This is a long book, dense and packed with a wealth of data that might go beyond the scope of most casual readers, but there are also scary moments (forget about TV police series. This is the real deal), heart-wrenching events (the deaths of locals, peers, colleagues, personal tragedies…), touching confessions (like the difficulties in his relationship with his son, becoming grandad to a boy with autism and what that has taught him), shared insights that most will find inspiring, and also some lighter and funny touches that make the human side of the book shine. Although Reynolds openly discusses his doubts, and never claims to be spotless, more upstanding, or better than anybody else, his determination to get recognition for his peers fallen in action, and his homage to those he worked with and who kept up the good fight clearly illustrate that his heart (and morals) are in the right place.

Most people thinking of reading this type of memoir are likely to know what to expect, but just in case there are any doubts, be warned that there is plenty of violence (sometimes extreme and explicit), use of alcohol, drugs, and pretty colourful language. 

I recommend this book to anybody interested in the history of policing in LA (particularly in Compton) from the 1980s, gangs in the area, local politics, corruption, and any major criminal investigations in the area (deaths of rappers included). It is also a book for those looking for an inspiring story of self-improvement, of managing to escape the wrong path, and helping others do the same, and it is a book full of insights, inspiration, and hope.

I wonder if the author is planning to carry on writing, but it is clear that he has many stories to tell yet and I hope he does.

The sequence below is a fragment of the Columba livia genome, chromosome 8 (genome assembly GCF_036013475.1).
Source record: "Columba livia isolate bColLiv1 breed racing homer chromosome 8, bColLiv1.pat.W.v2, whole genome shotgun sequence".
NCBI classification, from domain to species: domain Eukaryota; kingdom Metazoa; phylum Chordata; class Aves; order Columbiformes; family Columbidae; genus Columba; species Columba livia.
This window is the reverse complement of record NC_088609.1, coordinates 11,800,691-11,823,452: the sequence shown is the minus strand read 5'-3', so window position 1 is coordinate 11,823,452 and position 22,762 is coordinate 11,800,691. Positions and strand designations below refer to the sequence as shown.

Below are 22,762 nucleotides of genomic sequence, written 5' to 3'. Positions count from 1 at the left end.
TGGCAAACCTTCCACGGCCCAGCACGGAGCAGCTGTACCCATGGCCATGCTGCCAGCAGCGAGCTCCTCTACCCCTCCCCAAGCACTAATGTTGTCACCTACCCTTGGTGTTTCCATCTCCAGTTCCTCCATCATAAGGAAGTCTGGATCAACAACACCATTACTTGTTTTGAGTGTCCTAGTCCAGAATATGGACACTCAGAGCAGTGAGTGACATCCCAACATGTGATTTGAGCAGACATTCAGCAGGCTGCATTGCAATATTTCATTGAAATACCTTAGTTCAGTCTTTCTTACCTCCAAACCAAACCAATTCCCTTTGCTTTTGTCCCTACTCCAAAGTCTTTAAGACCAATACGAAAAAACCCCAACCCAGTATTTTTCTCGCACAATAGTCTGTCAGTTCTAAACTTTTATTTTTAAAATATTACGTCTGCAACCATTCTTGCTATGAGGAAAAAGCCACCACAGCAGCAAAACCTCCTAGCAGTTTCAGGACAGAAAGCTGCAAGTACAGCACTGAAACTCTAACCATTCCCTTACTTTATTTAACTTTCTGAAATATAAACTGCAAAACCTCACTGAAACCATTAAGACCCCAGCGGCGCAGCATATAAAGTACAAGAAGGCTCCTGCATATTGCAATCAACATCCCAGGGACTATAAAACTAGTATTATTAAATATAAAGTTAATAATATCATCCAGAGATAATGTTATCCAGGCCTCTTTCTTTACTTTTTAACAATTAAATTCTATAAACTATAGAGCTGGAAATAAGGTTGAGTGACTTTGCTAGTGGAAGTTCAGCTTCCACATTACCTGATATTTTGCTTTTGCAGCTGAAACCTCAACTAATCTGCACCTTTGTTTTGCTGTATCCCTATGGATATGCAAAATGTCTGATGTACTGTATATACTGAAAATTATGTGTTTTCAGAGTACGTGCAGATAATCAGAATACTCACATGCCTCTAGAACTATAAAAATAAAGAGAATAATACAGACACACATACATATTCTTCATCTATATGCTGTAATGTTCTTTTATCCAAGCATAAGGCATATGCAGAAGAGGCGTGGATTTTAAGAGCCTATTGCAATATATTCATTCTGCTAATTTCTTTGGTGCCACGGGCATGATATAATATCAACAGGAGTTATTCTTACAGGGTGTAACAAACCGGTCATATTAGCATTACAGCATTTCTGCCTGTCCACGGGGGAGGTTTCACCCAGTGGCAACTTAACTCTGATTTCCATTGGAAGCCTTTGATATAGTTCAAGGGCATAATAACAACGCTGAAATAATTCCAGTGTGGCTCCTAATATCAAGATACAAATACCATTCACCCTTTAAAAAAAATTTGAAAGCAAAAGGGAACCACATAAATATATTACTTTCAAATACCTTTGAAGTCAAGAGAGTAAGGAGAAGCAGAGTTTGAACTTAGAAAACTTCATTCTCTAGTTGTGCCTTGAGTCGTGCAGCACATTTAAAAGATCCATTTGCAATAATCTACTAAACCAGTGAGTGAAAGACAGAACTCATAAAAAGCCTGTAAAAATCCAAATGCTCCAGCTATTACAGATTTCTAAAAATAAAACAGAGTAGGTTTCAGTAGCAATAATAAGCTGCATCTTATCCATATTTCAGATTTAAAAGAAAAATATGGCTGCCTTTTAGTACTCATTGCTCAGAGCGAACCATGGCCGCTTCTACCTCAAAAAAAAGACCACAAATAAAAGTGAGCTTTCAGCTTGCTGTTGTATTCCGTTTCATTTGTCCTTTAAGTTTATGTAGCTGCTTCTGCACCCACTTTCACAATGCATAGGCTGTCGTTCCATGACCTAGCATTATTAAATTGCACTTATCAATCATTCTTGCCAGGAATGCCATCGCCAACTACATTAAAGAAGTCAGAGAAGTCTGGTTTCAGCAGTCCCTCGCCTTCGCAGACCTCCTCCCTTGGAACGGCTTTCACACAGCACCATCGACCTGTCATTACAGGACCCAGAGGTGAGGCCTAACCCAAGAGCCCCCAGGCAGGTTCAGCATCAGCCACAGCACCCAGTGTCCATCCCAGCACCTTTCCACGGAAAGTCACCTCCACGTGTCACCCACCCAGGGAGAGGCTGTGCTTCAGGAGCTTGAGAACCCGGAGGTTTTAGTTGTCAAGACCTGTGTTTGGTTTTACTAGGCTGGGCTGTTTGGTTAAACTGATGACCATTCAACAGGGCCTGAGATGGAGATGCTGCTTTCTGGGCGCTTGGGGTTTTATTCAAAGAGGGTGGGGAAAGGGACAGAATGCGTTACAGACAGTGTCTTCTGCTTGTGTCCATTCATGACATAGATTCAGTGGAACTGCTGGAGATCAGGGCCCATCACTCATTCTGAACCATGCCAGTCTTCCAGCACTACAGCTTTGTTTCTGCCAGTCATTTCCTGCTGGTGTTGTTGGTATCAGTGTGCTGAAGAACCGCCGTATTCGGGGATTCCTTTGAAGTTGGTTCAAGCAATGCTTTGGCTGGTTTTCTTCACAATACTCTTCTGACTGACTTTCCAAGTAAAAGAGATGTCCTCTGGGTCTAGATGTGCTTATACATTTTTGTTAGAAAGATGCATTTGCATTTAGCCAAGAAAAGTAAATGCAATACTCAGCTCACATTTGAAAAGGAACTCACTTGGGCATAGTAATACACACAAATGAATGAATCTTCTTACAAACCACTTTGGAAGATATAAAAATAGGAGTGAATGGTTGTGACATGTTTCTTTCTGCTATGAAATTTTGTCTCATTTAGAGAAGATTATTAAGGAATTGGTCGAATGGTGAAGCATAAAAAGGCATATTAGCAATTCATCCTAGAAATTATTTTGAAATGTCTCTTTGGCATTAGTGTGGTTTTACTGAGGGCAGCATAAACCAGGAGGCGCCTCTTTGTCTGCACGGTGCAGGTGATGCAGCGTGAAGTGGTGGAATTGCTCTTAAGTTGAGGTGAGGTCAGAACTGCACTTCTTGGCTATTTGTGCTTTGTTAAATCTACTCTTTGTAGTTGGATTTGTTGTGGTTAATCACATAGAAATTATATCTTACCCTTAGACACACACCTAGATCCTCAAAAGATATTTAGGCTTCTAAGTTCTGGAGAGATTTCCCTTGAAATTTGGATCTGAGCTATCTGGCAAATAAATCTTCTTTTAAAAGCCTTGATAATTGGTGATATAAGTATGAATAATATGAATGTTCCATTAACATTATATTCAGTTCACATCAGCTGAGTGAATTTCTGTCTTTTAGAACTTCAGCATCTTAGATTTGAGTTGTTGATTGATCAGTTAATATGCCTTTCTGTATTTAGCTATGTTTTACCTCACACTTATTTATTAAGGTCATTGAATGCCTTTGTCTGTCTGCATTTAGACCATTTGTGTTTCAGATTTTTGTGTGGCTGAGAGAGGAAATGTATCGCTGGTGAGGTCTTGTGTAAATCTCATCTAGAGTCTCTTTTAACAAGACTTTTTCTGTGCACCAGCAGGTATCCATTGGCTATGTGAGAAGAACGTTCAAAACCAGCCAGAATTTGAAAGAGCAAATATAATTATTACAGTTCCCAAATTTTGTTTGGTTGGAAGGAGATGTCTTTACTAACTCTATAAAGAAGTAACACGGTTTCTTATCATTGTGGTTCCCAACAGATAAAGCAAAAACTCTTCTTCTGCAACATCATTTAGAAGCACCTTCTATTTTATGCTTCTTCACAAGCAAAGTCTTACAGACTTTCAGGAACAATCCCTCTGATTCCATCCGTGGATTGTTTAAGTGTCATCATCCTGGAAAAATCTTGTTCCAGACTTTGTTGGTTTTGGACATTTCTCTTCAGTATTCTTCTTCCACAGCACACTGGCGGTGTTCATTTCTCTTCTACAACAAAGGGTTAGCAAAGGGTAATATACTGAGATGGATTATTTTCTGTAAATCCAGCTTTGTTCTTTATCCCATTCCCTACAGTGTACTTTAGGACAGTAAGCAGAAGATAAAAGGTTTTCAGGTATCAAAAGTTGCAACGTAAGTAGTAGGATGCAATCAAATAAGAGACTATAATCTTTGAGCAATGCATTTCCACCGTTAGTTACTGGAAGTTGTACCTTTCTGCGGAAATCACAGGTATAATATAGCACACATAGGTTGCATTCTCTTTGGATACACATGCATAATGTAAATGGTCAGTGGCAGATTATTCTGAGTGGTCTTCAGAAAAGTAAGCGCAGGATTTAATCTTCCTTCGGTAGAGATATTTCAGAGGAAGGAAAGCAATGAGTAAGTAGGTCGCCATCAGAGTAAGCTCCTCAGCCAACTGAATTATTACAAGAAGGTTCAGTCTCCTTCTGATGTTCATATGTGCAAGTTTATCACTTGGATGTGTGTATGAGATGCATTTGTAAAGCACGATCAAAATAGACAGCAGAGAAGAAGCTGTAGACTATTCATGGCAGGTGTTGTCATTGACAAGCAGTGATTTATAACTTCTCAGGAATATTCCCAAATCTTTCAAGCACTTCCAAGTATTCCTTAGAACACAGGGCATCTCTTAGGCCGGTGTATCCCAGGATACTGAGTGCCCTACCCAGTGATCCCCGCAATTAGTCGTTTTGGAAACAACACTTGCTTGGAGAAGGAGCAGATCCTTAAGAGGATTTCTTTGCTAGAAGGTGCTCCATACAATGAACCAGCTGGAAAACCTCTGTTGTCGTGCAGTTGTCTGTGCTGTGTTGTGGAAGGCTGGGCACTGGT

Desc 1

From shootouts and robberies to riding in cars with pimps and prostitutes, Frederick Reynolds’ early manhood experiences in Detroit, Michigan in the 1960s foretold a future on the wrong side of the prison bars. Frederick grew up a creative and sensitive child but found himself lured down the same path as many Black youth in that era. No one would have guessed he would have a future as a cop in one of the most dangerous cities in America in the 1980s—Compton, California. From recruit to detective, Frederick experienced a successful career marked by commendations and awards. The traumatic and highly demanding nature of the work, however, took its toll on both his family and personal life—something Frederick was able to conquer but only after years of distress and regret.

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Dual #Autobiography The Backpack Years by Stefanie And James Wilson.

The Backpack YearsThe Backpack Years by Stefanie Wilson

3.5 stars

The Backpack years is a dual autobiography from the authors of this book and is about their early adult years spent travelling in Asia, Australia and parts of Europe.

It begins a couple of years into the 21st century with separate accounts of how Stef and James came to be backpackers and where they met. Following chapters detail their times together and their struggles with work, relationships and travel.

The book is written in alternate chapters from Stef and James, so at times there is an overlap of a situation or a tale. These are the memoirs of two young people making their tentative steps into adulthood and all the frustrations and responsibilities that a life as a couple brings.